The foregoing is perhaps an extreme example of ‘indoor air pollution’ an international problem that is increasingly aggravated, in all countries, by closed ventilators, hermetically sealed windows, artificial ceilings and other so-called energy-saving measures. Many scientists are beginning to believe that indoor air pollution may be a serious public health hazard, particularly in developed countries where, in very tall buildings, executives as well as other staff spend a major portion of the day in closed office rooms. Pollution has begun to invade class rooms and laboratories in schools and colleges also.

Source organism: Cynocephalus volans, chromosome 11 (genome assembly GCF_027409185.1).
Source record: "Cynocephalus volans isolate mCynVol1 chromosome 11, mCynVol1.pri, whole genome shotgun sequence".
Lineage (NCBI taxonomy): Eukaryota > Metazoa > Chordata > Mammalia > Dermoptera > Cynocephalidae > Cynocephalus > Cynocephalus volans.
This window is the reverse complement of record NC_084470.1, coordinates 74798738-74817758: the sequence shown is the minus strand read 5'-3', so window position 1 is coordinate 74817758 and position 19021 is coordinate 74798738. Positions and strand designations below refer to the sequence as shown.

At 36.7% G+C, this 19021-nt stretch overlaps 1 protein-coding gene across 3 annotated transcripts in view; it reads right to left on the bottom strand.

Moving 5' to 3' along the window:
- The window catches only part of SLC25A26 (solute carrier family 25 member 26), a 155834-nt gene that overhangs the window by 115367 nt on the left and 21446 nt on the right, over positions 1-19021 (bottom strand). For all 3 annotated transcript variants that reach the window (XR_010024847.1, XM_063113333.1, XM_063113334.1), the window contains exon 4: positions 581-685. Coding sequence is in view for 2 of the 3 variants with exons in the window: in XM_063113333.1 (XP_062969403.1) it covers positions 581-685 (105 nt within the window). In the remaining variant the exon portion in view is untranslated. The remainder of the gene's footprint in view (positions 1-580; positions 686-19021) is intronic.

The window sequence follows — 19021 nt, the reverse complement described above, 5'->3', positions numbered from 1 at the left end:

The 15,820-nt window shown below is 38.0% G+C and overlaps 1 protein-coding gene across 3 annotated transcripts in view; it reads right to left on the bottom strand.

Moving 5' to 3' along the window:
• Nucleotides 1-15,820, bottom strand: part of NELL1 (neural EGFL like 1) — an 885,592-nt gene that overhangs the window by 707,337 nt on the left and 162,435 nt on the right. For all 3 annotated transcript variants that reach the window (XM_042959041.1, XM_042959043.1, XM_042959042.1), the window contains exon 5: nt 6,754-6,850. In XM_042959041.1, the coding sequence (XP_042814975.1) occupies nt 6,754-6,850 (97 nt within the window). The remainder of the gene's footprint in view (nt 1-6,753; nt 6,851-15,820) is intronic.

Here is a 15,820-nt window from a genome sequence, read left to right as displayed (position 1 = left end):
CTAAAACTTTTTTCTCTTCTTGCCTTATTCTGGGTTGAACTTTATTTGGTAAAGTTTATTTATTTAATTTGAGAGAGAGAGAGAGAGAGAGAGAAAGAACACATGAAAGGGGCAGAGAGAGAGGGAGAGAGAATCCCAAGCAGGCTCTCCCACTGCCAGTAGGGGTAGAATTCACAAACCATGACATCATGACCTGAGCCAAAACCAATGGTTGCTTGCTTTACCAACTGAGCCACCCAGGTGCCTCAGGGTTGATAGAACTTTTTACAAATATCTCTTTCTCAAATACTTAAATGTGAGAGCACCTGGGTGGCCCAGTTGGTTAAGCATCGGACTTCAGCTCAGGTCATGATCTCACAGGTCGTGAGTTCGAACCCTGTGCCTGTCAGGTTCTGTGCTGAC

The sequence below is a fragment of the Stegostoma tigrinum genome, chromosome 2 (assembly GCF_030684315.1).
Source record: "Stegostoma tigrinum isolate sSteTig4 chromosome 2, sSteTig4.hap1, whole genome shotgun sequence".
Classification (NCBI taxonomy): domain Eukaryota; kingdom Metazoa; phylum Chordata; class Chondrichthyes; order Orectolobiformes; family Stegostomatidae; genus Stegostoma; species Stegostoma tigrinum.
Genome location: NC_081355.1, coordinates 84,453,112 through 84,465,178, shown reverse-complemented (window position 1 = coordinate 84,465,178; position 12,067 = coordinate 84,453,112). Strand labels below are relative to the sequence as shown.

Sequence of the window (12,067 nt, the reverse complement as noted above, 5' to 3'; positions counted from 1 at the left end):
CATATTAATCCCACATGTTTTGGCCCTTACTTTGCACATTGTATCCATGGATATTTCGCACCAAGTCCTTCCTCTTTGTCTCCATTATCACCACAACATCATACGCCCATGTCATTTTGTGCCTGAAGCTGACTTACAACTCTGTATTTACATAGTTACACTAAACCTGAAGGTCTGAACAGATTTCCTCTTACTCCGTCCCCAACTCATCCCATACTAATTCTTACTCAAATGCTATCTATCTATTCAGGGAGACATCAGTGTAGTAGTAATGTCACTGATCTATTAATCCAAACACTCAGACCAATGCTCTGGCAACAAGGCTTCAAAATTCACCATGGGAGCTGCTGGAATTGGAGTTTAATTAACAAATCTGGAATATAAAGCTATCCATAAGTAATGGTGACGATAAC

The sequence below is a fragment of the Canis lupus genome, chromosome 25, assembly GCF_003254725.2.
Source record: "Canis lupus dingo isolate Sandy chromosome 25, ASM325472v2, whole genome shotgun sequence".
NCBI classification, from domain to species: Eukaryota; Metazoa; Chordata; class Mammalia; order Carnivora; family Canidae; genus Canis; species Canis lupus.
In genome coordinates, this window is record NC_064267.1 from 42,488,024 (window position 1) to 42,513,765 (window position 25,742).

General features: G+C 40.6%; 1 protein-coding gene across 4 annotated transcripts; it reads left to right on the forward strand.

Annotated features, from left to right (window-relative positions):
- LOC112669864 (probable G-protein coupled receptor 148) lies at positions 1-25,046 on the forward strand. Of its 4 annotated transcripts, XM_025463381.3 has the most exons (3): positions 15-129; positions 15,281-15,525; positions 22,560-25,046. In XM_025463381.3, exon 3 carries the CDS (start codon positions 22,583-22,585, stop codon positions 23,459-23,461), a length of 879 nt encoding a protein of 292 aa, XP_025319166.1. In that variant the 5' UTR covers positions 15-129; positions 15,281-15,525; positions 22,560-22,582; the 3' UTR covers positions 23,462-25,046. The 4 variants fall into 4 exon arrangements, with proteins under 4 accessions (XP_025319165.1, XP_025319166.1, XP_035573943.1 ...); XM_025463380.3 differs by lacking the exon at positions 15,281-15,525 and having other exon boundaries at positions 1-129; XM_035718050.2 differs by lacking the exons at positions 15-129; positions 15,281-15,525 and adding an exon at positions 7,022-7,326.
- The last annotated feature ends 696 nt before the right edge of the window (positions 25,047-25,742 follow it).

There is evidence to show that many contaminants from a variety of sources contribute to air pollution inside offices. The worst offender for smokers as well as non-smokers is ambient cigarette smoke which contains benzene, formaldehyde and carcinogens (substances that cause cancer). (Hence in the West, almost all the cities have tackled the problem on a war-footing e.g cigarette smoking is totally banned in all public places, aircraft, hotels, restaurants and within office buildings. Such measures are being introduced in India also. Cigarette smoking is banned in many buildings, buses, in most cities and aircraft. However enforcement measures in our country are yet to take off in a big way, Smoking prohibition is not there at all in villages where the sheer magnitude of the problem and the weight of the population would make the task extremely difficult to enforce prohibition of smoking. In addition in rural areas pollution in the Western sense may not be viewed as a serious problem for in the villages, having regard to the fact that many diseases, unsanitary conditions, and malnutrition will all have to be tackled simultaneously. This is an area where international agencies will also have to come to the assistance of the government.